At Least 15 Feared Dead After Torrential Rains Sweep Through Southern Japan
At least 15 people are presumed dead and several more are missing after torrential rains pounded southern Japan on Saturday, flooding residential areas, causing mudslides and knocking out power for thousands. Officials asked more than 200,000 people to evacuate.
Fourteen of those found without vital signs were at a nursing home in Kuma village, where water and mud gushed into the building. Japanese medical officials declared that the victims were in "cardio-respiratory arrest" — a term used in Japan before death can be officially certified.
The flooding was centered in the Kumamoto and Kagoshima prefectures, where the Kuma River overflowed in at least 10 places. The southern island of Kyushu was also hard hit.
Over 33,000 phone lines were disconnected, Nippon Telegraph and Telephone West Corp reported. The nation's top three mobile carriers were all reporting outages. Internet service was also affected.
By evening, the rain had subsided and emergency responders were searching for survivors. At least 10 people were reported missing, and dozens were stranded on rooftops.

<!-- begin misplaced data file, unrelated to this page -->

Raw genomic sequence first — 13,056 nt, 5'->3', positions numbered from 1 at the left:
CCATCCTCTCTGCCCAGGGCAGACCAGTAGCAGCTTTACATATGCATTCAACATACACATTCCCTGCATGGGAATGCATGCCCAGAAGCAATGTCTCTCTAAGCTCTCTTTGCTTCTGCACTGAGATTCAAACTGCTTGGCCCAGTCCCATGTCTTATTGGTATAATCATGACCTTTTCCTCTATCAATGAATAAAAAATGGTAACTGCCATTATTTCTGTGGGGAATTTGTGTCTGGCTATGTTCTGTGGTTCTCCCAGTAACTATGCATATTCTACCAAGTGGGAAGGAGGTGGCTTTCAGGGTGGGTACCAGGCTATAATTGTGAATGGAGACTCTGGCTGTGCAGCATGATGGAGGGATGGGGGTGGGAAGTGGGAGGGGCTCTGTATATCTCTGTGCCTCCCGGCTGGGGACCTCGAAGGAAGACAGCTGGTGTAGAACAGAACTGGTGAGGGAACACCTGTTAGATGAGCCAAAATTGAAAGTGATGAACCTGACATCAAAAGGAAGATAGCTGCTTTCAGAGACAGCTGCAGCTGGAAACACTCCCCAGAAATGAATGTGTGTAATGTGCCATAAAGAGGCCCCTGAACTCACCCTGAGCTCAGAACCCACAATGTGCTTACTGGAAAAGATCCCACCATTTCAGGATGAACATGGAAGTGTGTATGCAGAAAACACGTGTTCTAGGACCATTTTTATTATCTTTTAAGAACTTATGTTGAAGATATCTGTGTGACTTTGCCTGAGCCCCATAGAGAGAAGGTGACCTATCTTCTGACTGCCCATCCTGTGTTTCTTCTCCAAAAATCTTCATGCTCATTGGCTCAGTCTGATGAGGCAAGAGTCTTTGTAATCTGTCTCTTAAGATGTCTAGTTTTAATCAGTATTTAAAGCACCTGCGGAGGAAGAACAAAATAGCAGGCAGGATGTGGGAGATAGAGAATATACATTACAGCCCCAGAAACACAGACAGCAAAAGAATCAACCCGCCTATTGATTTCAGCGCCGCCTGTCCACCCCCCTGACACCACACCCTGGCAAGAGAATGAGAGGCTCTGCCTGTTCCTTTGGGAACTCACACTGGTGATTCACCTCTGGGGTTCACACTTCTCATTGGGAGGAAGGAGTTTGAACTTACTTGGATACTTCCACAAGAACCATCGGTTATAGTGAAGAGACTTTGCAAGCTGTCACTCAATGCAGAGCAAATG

"It wasn't like normal rain," one woman told the Japanese news outlet NHK. "I honestly never imagined it could be so powerful."
Japanese weather forecasters had expected heavy rains. The Japan Meteorological Agency issued its highest warning before 5 a.m. Saturday, according to Kyodo News. The agency said the downpour that came was greater than any seen before in the region, the BBC reported. At one point, part of Kumamoto prefecture saw almost 4 inches of rainfall per hour.
"I saw large trees and parts of houses being washed away and heard them crashing into something," Haruka Yamada, 32, told Kyodo News. "The air is filled with the smell of leaking gas and sewage," he said.
Ten thousand members of Japan's defense force were mobilized to assist in rescue efforts, The New York Times reported. More heavy rain is expected through Wednesday.
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